Yearto Year Climate Variability and Plant Phenology Physiology and Ecosystem Exchange

The date of the snowmelt near the LTER greenhouse plots varied by 26 days over the last 7 years; the earliest date was 13 May in 1995 and the latest was 9 June in 2000 (table 5.2). A longer record from nearby Imnavait Creek had a range of 30 ± 10 days (sd) over the past 17 years (Kane et al. 2000).

The timing of snowmelt has a significant effect on soil temperatures and thickness of the active or thawed layer (figure 5.3). On experimental plots where snow was removed two to three weeks before the snow melted on nearby control plots, soil temperatures averaged more than 1°C higher than in control plot soils (Oberbauer et al. 1998). Such differences undoubtedly affect belowground processes such as nutrient mineralization rates and root growth.

Plant photosynthesis begins at snowmelt. Obviously, late snowmelt leads to a shorter growing season, but more subtly, late snowmelt shifts the window of peak leaf performance further toward the declining sun angles and lower irradiances that follow the summer solstice. The weather after snowmelt can also be important; for

Table 5.2 Date of complete snowmelt and snow depth for a site near Toolik LTER

Date of

Snow depth



on 2 May


13 May



29 May



3 June



24 May



22 May



9 June



8 June


example, very low spring temperatures may slow development of photosynthetic capacity or even damage overwintering leaves. Evergreens are the exception— they very quickly ramp up to full photosynthetic capacity after snowmelt (Oberbauer et al. 1996).

Snowmelt also marks the beginning of the accumulation of forcing temperatures required for bud break of deciduous and evergreen shrubs and for initiation of leaf expansion of graminoids and forbs. The date of bud break is strongly dependent on spring temperatures after snowmelt (Pop et al. 2000). Consequently, the effects of late snowmelt can be partially offset by warm spring temperatures. Variation in the timing of snowmelt in conjunction with spring temperatures has a strong effect on when and how much leaf area develops. In experimentally manipulated plots, Oberbauer et al. (1998) found that plants in the experimental plot with early snow removal developed leaf area earlier and to a greater extent than plants in control plots. These increases in leaf area translate to higher gross ecosystem uptake capacity, though they may be partially offset by higher respiration resulting from higher soil temperatures. Also, for some species, early bud break or leaf initiation leads to early senescence (Oberbauer et al. 1998; Starr et al. 2000).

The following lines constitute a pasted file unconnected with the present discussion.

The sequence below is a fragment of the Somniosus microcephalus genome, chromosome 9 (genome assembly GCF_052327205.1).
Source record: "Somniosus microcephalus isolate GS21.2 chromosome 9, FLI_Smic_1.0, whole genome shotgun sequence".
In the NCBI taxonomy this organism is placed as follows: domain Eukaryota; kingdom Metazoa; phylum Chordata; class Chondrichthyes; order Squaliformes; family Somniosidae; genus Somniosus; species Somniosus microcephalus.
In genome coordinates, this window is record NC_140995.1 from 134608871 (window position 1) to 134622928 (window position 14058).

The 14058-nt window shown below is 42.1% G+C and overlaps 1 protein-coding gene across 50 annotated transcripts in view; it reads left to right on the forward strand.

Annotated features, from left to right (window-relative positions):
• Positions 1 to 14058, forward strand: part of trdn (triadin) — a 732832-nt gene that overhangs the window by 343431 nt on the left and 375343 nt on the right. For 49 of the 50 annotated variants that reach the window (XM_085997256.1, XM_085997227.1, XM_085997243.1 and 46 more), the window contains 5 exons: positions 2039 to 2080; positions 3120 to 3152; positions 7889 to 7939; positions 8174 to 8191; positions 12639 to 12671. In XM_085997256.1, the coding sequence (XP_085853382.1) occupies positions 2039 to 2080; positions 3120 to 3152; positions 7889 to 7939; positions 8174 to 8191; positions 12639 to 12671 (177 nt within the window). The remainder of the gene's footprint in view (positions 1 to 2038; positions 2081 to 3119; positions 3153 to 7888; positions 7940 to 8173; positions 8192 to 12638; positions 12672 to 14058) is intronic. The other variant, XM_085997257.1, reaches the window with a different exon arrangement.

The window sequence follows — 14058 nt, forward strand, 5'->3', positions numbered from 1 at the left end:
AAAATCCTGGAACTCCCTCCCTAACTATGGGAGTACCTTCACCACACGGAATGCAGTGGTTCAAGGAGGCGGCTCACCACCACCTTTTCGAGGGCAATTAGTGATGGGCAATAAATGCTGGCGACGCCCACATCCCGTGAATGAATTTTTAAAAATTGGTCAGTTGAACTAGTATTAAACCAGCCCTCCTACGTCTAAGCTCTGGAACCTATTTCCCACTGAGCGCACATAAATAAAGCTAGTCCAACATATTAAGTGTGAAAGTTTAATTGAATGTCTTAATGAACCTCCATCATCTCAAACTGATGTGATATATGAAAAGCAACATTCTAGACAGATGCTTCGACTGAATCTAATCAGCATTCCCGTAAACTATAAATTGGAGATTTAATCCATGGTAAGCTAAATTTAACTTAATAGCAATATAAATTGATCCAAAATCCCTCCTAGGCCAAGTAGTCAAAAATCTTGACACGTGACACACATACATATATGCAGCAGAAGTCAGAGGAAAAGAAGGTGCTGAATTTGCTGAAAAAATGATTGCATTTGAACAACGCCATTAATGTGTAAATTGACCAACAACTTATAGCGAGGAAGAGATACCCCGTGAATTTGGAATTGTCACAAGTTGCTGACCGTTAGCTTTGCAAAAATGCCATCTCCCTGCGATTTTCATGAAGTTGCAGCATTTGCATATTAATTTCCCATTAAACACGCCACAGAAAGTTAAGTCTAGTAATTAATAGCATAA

Variation in the timing of fall freezes and development of snow cover at the end of the season has less impact on ecosystem uptake capacity because shoots of most plant species near Toolik become dormant in response to declining photoperiod. Early freezes unquestionably do accelerate the end-of-season leaf senescence (Mc-Graw et al. 1983). However, perhaps of more importance is the timing of snow cover with respect to hard freezes; late development of snow cover exposes evergreens to potentially damaging hard freezes from which they otherwise would be protected. Die-offs of evergreens noted at the beginning of the growing season in some years are probably a result of such conditions.

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